Ford Performance is looking to improve your mental performance by relying on tactics used by professional drivers, VR, and an EEG. Prototype of a racing helmet integrated with EEG Ford is currently working on (Photo via Ford)

 

When you’re a professional driver, concentration is a must when behind the wheel. Letting your focus break could lead to a major accident, which is why they use certain mental training techniques. One of these methods includes a new brain scanning helmet that measures how racecar drivers improve their performance with mental training. This is part of a new study that explores these same mental training techniques could help us all deal with the stress of everyday life. 

 

While many athletes have been using mental training techniques to improve their performance for a while, it’s just spreading to the mainstream. Since people are constantly looking for new ways to deal with stress this new study looks at how these techniques used by athletes might improve our own brain performance.

 

Dubbed The Psychology of Performance Study, it’s being developed by Ford Performance, a motorsport branch of the US car maker in collaboration with King’s College London and tech partner UNIT9. The test works by using an EEG (electroencephalogram) headset that monitors your brainwaves. It’s ideal for this experiment since it’s versatile and has the ability to be used outside of lab setting. This way brainwaves can be studied in real-life situations and, in this case, VR.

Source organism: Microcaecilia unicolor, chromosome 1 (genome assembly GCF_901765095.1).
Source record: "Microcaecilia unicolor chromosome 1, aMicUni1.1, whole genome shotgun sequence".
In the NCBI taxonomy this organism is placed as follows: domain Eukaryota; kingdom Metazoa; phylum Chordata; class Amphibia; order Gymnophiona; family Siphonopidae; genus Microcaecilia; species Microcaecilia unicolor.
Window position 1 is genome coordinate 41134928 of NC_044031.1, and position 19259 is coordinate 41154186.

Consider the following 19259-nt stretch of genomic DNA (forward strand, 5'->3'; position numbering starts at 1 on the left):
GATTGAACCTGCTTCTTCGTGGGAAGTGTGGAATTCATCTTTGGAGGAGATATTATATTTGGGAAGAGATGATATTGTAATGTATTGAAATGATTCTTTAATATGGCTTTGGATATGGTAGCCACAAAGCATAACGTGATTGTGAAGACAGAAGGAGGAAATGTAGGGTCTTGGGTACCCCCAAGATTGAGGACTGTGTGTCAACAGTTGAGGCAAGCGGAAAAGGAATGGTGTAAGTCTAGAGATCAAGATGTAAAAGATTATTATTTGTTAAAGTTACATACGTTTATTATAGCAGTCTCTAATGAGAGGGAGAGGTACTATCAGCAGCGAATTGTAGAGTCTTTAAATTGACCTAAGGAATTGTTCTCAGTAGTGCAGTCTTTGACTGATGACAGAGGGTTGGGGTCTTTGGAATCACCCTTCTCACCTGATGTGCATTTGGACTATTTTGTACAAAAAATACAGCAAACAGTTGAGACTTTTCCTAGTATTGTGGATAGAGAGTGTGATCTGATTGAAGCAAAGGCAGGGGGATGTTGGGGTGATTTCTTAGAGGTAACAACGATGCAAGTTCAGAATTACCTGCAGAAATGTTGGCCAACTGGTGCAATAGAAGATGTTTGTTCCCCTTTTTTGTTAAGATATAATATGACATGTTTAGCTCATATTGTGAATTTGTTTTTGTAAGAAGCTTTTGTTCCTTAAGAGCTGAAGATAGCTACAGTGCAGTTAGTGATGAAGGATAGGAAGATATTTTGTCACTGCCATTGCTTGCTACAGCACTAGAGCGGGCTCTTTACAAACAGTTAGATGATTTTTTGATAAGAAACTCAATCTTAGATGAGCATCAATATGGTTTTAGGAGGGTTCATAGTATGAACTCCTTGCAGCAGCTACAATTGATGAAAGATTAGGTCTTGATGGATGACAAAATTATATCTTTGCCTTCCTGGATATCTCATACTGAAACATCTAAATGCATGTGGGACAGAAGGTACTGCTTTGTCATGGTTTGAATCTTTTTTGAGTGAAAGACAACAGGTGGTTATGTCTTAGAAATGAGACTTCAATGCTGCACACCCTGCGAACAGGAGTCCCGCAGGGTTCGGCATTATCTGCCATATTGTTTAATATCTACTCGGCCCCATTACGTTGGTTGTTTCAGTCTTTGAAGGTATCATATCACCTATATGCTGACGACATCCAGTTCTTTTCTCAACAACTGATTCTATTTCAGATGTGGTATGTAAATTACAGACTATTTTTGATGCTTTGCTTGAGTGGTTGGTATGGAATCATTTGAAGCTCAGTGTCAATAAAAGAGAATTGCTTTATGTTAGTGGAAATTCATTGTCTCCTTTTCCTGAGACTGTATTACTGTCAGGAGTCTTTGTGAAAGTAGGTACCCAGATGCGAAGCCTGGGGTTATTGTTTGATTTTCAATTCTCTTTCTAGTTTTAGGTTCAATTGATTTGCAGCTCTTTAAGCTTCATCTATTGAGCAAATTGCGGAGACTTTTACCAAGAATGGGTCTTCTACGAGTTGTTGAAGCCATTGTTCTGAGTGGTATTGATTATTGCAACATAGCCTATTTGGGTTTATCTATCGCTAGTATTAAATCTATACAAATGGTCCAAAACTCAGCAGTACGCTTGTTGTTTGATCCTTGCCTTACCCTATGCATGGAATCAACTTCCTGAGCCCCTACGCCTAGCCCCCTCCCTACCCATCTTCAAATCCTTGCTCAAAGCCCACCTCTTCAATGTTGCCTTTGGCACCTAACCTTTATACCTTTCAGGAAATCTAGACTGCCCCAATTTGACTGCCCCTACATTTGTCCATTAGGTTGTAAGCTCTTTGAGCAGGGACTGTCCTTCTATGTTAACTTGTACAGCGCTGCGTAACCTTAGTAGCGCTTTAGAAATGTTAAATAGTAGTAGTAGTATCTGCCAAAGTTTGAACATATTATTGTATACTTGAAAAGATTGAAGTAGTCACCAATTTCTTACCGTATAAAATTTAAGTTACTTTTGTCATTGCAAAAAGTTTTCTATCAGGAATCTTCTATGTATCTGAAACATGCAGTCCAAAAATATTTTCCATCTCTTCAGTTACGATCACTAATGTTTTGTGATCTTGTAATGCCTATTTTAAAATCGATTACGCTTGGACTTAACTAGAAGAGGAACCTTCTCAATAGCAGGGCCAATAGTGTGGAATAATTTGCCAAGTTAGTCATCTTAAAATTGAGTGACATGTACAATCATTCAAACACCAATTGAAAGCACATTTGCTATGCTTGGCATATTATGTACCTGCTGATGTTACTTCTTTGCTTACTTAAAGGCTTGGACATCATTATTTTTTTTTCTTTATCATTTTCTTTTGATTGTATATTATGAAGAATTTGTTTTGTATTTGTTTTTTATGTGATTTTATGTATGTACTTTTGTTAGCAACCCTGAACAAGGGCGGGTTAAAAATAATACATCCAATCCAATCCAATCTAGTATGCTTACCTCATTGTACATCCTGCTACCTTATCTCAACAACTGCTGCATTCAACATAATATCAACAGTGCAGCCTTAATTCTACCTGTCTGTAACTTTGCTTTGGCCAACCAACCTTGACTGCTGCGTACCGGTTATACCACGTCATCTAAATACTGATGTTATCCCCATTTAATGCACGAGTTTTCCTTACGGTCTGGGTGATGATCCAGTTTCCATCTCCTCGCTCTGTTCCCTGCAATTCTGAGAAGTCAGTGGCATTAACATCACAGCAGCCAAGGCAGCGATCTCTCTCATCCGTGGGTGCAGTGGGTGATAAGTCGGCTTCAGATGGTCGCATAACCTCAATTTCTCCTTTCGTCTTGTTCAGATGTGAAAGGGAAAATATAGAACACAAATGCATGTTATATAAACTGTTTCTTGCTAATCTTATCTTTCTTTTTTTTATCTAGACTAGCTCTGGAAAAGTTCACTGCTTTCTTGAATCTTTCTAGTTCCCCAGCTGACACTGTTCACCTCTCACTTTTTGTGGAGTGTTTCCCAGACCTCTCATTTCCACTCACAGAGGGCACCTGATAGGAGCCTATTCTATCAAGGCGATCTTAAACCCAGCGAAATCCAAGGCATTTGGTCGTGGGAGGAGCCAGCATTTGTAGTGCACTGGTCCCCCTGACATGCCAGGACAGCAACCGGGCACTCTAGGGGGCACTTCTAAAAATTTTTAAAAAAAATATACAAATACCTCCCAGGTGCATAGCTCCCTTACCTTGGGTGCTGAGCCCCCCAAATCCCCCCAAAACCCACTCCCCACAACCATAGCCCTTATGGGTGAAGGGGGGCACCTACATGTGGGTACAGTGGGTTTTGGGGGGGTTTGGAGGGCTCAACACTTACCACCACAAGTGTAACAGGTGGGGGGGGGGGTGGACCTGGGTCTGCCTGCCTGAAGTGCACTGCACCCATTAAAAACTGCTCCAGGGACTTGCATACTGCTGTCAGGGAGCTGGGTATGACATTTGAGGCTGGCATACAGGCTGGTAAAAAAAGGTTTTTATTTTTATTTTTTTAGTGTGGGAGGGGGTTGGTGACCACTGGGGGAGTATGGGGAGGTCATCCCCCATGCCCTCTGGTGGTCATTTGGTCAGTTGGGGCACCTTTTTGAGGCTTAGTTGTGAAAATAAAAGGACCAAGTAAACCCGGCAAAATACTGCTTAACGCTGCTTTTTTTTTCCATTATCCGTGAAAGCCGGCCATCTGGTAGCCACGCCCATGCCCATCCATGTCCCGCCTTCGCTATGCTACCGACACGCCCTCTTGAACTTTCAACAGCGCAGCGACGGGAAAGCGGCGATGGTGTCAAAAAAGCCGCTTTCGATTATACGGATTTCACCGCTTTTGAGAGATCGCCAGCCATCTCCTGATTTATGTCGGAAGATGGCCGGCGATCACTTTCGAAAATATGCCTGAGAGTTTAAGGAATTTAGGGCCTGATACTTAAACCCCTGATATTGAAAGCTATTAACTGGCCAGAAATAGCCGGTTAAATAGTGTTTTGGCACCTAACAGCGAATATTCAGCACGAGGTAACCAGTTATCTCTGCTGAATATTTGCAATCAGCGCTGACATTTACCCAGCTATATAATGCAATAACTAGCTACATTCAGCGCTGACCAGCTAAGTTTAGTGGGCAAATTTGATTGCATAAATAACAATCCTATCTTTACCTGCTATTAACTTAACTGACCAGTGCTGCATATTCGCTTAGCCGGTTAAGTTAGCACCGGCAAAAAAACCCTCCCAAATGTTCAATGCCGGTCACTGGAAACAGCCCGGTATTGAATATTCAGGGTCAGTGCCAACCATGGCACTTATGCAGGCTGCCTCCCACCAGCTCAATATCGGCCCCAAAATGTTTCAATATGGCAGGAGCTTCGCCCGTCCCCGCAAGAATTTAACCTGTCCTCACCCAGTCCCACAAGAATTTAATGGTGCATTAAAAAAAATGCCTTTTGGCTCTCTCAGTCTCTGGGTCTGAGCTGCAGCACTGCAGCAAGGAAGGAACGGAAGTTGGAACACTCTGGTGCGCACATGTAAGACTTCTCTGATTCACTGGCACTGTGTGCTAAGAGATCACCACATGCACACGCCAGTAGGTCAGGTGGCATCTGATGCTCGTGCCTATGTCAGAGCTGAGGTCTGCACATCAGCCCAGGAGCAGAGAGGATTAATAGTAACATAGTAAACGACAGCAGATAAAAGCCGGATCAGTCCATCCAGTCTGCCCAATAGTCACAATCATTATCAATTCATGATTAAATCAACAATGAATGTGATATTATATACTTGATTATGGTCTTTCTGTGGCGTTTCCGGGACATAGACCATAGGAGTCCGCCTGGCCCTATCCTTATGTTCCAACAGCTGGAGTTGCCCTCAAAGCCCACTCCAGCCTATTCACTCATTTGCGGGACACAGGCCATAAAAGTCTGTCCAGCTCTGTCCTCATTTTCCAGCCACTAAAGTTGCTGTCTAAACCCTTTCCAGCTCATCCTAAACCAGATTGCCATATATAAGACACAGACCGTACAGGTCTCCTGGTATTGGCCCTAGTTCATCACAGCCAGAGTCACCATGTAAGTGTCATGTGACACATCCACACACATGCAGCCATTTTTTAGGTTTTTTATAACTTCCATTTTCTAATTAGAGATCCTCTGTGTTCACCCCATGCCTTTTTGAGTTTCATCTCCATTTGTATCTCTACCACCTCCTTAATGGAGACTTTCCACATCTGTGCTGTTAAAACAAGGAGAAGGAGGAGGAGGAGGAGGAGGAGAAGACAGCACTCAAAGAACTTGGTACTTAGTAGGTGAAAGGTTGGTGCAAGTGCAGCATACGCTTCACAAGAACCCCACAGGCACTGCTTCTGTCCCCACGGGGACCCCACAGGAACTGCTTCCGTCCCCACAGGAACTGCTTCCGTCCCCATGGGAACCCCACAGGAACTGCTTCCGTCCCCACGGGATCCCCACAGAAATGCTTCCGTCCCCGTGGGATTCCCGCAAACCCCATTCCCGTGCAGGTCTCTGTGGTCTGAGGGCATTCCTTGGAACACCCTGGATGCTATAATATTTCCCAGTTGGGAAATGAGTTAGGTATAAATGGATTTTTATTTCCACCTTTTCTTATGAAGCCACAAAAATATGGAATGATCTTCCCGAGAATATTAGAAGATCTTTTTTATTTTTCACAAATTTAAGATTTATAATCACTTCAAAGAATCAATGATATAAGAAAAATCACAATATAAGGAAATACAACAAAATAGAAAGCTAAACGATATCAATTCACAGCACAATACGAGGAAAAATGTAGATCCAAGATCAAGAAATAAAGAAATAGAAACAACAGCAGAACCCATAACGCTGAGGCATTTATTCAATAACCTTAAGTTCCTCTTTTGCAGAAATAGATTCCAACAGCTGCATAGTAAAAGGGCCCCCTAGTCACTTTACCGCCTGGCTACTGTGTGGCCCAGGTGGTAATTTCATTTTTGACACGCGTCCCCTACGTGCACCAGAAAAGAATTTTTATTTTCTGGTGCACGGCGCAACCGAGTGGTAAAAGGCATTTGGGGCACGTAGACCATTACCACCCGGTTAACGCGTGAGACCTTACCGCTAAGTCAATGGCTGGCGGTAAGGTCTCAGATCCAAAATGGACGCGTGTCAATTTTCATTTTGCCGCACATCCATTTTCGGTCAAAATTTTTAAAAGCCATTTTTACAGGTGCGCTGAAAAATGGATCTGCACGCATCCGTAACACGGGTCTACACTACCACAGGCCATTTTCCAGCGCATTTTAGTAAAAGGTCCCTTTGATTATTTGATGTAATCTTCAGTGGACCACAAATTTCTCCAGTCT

Participants, which will include professional drivers and members of the public, will have their performance and brain activity measured throughout the test. Some participants will have prepared using mental techniques while others will have no preparation at all. This will allow researchers to see how these two groups perform with and without the mental training.

 

The team hopes by using VR that they can study how fatigue affects your driving and whether or not mental training can help improve focus and alertness for longer periods of time. Dr Elias Mouchlianitis of the Institute of Psychiatry, Psychology & Neuroscience, King's College London says the benefit of using VR is having “the subject is completely absorbed in your experiment; there are fewer distractions and you can control everything about the world that surrounds them in very precise ways.”

 

Aside from the study, Ford is also working on a prototype EEG race helmet for their motorsport team to be used in live simulations. Designers will integrate the EEG headset and sensors into a race helmet to measure drivers’ brainwaves in real-life practice environments. The results of the study will be published later on this month.

 

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